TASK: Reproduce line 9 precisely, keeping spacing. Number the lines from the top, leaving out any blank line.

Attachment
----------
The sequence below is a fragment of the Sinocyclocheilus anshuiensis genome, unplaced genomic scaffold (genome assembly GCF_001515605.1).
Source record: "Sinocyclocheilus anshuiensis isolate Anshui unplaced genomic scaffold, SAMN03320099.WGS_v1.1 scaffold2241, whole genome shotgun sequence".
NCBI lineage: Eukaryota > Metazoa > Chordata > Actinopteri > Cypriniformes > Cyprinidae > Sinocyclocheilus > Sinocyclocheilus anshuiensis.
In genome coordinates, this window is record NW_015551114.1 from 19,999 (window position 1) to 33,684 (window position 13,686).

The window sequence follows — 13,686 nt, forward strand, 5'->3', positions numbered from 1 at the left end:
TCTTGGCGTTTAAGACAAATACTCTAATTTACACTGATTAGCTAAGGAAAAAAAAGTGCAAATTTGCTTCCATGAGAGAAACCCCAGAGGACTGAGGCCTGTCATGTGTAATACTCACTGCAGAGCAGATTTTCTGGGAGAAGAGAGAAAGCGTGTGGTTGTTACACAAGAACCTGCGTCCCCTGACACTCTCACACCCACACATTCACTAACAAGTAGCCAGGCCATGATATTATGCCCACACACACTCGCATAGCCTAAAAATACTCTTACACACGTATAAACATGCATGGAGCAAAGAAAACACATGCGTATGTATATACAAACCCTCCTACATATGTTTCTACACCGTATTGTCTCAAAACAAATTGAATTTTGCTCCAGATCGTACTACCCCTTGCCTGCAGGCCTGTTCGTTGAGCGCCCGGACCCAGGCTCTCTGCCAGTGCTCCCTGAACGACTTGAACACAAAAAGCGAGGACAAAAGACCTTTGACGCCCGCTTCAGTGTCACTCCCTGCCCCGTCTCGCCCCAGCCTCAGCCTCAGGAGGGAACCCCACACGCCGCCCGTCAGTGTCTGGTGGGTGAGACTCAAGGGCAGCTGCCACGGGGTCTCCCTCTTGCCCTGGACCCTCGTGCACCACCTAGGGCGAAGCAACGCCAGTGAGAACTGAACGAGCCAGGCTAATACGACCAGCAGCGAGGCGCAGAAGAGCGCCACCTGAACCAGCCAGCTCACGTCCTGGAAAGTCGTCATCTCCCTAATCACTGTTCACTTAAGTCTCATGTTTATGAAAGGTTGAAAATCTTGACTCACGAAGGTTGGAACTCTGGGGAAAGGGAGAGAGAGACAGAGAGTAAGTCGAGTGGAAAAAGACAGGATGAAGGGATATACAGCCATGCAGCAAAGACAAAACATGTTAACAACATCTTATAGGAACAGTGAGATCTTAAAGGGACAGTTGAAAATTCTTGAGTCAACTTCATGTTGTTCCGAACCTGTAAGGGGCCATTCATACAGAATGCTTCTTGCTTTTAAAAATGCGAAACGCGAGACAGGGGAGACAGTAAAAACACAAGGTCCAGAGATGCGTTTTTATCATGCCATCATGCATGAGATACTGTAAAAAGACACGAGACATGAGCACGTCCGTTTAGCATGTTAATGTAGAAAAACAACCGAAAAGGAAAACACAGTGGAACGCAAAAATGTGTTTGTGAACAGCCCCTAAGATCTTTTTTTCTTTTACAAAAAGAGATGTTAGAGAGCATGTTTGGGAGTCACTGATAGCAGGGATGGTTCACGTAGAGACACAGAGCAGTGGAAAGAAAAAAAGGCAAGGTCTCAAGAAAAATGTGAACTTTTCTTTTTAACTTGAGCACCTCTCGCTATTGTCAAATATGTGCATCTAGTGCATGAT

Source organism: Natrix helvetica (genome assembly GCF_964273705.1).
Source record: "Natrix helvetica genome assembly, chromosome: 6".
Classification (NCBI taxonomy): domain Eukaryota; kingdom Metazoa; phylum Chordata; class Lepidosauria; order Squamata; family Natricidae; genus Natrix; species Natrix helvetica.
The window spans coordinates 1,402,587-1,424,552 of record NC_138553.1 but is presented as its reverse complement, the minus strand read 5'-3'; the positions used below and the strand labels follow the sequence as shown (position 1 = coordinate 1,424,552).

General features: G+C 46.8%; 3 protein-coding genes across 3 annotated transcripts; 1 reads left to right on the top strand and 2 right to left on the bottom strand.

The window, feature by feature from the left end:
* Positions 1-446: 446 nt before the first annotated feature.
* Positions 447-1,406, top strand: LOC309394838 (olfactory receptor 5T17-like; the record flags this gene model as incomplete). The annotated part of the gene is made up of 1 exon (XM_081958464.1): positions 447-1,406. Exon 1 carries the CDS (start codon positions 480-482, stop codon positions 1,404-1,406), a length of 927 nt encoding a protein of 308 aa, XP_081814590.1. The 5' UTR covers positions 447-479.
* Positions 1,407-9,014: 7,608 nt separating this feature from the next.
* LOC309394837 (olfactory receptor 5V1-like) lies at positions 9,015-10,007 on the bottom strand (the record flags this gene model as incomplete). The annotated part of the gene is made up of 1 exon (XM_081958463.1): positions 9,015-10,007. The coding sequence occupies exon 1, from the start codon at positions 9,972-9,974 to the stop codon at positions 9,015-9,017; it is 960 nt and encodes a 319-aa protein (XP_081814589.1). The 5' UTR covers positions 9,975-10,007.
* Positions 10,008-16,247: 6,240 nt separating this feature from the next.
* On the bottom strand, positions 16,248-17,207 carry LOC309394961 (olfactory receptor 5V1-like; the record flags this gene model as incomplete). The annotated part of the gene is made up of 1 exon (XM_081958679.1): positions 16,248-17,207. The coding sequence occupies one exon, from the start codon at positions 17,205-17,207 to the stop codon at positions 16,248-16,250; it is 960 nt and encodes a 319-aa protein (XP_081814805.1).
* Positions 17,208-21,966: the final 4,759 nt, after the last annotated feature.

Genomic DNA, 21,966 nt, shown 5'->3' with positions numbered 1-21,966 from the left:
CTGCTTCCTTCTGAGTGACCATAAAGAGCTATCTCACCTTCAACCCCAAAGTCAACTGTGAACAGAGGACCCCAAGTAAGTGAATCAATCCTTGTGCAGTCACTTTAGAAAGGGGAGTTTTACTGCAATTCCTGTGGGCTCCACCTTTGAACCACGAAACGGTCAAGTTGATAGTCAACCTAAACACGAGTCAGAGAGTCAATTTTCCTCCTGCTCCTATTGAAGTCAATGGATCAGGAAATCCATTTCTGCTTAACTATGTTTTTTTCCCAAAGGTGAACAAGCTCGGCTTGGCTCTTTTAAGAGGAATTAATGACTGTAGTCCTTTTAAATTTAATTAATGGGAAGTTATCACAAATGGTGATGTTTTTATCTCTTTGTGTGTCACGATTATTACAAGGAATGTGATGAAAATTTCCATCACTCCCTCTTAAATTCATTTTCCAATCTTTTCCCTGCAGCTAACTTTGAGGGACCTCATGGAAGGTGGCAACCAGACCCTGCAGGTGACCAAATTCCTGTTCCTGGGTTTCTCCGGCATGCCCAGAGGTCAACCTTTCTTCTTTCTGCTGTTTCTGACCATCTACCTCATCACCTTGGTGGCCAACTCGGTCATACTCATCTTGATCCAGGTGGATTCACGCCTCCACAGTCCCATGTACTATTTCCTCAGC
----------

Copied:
Classification (NCBI taxonomy): domain Eukaryota; kingdom Metazoa; phylum Chordata; class Lepidosauria; order Squamata; family Natricidae; genus Natrix; species Natrix helvetica.